Some 40 farmers who currently supply fruit to Demerara Distillers Limited’s TOPCO juice operations are ready to increase their cultivation of required fruit to meet the company’s growing demand.
This comes at a time when TOPCO is conducting a multibillion-dollar expansion project, which will initially require over two million pounds of fruit annually.
According to the company, the farmers met today with officials of Demerara Distillers Limited (DDL) and representatives of a number of agencies including the Ministry of Agriculture, the National Agriculture Research and Extension Institute (NAREI), the Guyana School of Agriculture (GSA) and the Institute of Private Enterprise Development (IPED) to discuss issues which would help to ensure that they successfully expand their cultivation.
The issues highlighted included assistance with the provision of agricultural extension services which would deal with the best practices for cultivation, soil testing, treatment of infestation and advice on measures to reduce post-harvest losses.
The issue of pricing for their fruit was also raised and DDL’s Chairman, Komal Samaroo, informed the farmers that another price increase will be effective in February 2020, one year following the last price increase. Samaroo also informed the farmers that arrangements would be put in place to ensure they are paid within three days of supplying their produce. He said that payments would be made electronically to farmers’ bank accounts.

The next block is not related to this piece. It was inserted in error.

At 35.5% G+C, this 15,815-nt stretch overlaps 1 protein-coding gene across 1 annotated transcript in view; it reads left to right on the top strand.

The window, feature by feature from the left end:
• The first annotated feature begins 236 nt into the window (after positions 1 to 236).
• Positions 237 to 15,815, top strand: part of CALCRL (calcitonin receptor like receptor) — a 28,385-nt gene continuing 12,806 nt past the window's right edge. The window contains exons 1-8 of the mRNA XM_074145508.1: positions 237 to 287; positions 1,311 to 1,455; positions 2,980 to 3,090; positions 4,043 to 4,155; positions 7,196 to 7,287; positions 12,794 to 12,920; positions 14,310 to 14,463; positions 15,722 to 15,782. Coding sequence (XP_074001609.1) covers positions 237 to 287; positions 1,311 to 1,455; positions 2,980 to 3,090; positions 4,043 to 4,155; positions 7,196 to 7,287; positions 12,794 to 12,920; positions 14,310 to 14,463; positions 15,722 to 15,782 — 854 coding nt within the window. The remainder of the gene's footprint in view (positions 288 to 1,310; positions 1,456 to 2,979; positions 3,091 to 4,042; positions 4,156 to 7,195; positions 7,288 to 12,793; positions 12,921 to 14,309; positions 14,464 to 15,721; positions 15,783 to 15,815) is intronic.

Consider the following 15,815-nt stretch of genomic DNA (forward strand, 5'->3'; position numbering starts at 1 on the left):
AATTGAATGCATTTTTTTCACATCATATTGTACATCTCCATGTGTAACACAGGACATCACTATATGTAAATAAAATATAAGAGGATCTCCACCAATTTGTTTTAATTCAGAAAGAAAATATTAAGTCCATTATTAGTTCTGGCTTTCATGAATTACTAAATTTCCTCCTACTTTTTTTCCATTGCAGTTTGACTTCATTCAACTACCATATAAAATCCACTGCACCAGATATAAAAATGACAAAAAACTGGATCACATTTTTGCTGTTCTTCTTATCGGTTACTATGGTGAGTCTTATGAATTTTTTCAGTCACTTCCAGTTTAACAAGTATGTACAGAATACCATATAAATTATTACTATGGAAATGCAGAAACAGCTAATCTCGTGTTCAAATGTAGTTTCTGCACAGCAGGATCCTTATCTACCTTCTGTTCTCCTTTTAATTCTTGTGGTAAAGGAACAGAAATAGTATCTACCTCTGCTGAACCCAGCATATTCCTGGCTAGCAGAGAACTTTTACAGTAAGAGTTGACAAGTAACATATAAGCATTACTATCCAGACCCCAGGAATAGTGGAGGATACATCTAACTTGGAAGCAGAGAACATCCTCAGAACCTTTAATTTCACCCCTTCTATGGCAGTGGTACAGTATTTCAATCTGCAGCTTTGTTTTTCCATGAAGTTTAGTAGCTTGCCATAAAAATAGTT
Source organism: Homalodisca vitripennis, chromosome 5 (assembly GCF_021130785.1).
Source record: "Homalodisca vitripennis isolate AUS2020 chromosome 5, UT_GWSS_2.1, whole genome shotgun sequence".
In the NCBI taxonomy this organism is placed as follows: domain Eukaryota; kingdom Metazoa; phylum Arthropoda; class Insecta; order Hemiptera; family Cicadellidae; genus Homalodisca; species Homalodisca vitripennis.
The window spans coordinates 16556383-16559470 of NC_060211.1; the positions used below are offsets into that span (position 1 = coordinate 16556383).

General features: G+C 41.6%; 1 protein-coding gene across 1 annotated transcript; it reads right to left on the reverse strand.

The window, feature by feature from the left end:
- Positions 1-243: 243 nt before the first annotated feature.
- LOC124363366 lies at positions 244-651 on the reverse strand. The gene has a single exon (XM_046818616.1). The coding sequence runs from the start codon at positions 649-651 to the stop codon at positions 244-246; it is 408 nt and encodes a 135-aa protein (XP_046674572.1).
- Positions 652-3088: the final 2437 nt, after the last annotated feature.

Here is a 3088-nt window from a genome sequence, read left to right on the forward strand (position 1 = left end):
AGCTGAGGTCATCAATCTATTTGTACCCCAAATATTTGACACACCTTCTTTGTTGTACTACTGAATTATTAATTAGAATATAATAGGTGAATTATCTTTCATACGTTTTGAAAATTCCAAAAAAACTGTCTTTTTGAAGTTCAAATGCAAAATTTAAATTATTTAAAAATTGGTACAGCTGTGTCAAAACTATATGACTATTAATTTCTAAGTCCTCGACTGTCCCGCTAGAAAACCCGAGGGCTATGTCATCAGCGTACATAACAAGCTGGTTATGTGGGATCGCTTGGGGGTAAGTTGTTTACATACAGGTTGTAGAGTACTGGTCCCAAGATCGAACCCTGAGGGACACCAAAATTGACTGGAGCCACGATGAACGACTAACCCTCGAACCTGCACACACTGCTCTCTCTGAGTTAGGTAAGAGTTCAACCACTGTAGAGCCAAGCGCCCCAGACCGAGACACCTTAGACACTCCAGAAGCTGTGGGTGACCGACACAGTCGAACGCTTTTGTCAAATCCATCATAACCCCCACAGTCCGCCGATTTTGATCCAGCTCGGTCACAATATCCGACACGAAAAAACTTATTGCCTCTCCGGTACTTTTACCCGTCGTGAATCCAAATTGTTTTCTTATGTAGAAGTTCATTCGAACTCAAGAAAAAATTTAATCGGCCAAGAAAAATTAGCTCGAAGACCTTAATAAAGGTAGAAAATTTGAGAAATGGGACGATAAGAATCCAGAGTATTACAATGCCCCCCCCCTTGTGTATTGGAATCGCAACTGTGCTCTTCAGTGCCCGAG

“This is a serious partnership between TOPCO and you the farmers. Arrangements are for the guaranteed purchase of your fruit at a guaranteed price. So, when the market price goes down you will still be receiving the price upon which we agreed. This is a contract between you and us. We need each other and must address all the issues that will make this partnership mutually successful,” Samaroo told the farmers at the meeting held at Diamond. Farmers from as far as the Pomeroon were among those participating in the meeting and tour of the expansion project.
The farmers also heard presentations by Rebecca Rampher-Adams, TOPCO plant manager, Benjamin Frank of NAREI and Kaimlall Chattergoon of IPED and engaged in lively question and answer sessions following each presentation.
Rampher-Adams in her presentation emphasized the critical importance of quality, pointing out that the fruits supplied must be ripe, be free of any pests, worms and insects that could cause contamination, must be free of dirt and animal dung and the crates, bags and containers used to transport the fruit must be clean. She also advised that several agencies will provide technical advice and assistance to help ensure these standards are met.
The new TOPCO plant is expected to be commissioned in July 2020.